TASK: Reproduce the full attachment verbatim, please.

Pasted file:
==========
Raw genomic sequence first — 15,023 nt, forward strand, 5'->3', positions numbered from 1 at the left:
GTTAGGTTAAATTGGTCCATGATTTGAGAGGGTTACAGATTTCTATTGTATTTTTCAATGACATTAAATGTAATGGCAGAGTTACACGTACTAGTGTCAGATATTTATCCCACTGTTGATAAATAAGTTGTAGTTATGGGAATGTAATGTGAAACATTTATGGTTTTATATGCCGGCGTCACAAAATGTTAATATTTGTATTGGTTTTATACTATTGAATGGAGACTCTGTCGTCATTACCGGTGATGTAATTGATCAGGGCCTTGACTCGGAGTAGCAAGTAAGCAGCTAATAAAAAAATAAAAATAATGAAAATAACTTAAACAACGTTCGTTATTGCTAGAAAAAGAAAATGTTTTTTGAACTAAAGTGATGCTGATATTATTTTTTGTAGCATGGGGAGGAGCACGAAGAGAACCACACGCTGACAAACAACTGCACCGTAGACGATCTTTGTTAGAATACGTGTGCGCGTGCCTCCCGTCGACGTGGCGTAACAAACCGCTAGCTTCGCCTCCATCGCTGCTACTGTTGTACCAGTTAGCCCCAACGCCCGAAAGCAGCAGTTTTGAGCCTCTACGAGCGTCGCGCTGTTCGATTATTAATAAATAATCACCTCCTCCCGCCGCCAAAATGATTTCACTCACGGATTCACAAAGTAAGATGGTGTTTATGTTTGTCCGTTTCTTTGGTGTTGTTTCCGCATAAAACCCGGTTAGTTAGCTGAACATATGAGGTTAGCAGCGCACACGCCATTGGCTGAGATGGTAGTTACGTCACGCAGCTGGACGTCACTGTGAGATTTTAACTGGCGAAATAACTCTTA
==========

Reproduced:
Raw genomic sequence first — 15,023 nt, forward strand, 5'->3', positions numbered from 1 at the left:
GTTAGGTTAAATTGGTCCATGATTTGAGAGGGTTACAGATTTCTATTGTATTTTTCAATGACATTAAATGTAATGGCAGAGTTACACGTACTAGTGTCAGATATTTATCCCACTGTTGATAAATAAGTTGTAGTTATGGGAATGTAATGTGAAACATTTATGGTTTTATATGCCGGCGTCACAAAATGTTAATATTTGTATTGGTTTTATACTATTGAATGGAGACTCTGTCGTCATTACCGGTGATGTAATTGATCAGGGCCTTGACTCGGAGTAGCAAGTAAGCAGCTAATAAAAAAATAAAAATAATGAAAATAACTTAAACAACGTTCGTTATTGCTAGAAAAAGAAAATGTTTTTTGAACTAAAGTGATGCTGATATTATTTTTTGTAGCATGGGGAGGAGCACGAAGAGAACCACACGCTGACAAACAACTGCACCGTAGACGATCTTTGTTAGAATACGTGTGCGCGTGCCTCCCGTCGACGTGGCGTAACAAACCGCTAGCTTCGCCTCCATCGCTGCTACTGTTGTACCAGTTAGCCCCAACGCCCGAAAGCAGCAGTTTTGAGCCTCTACGAGCGTCGCGCTGTTCGATTATTAATAAATAATCACCTCCTCCCGCCGCCAAAATGATTTCACTCACGGATTCACAAAGTAAGATGGTGTTTATGTTTGTCCGTTTCTTTGGTGTTGTTTCCGCATAAAACCCGGTTAGTTAGCTGAACATATGAGGTTAGCAGCGCACACGCCATTGGCTGAGATGGTAGTTACGTCACGCAGCTGGACGTCACTGTGAGATTTTAACTGGCGAAATAACTCTTA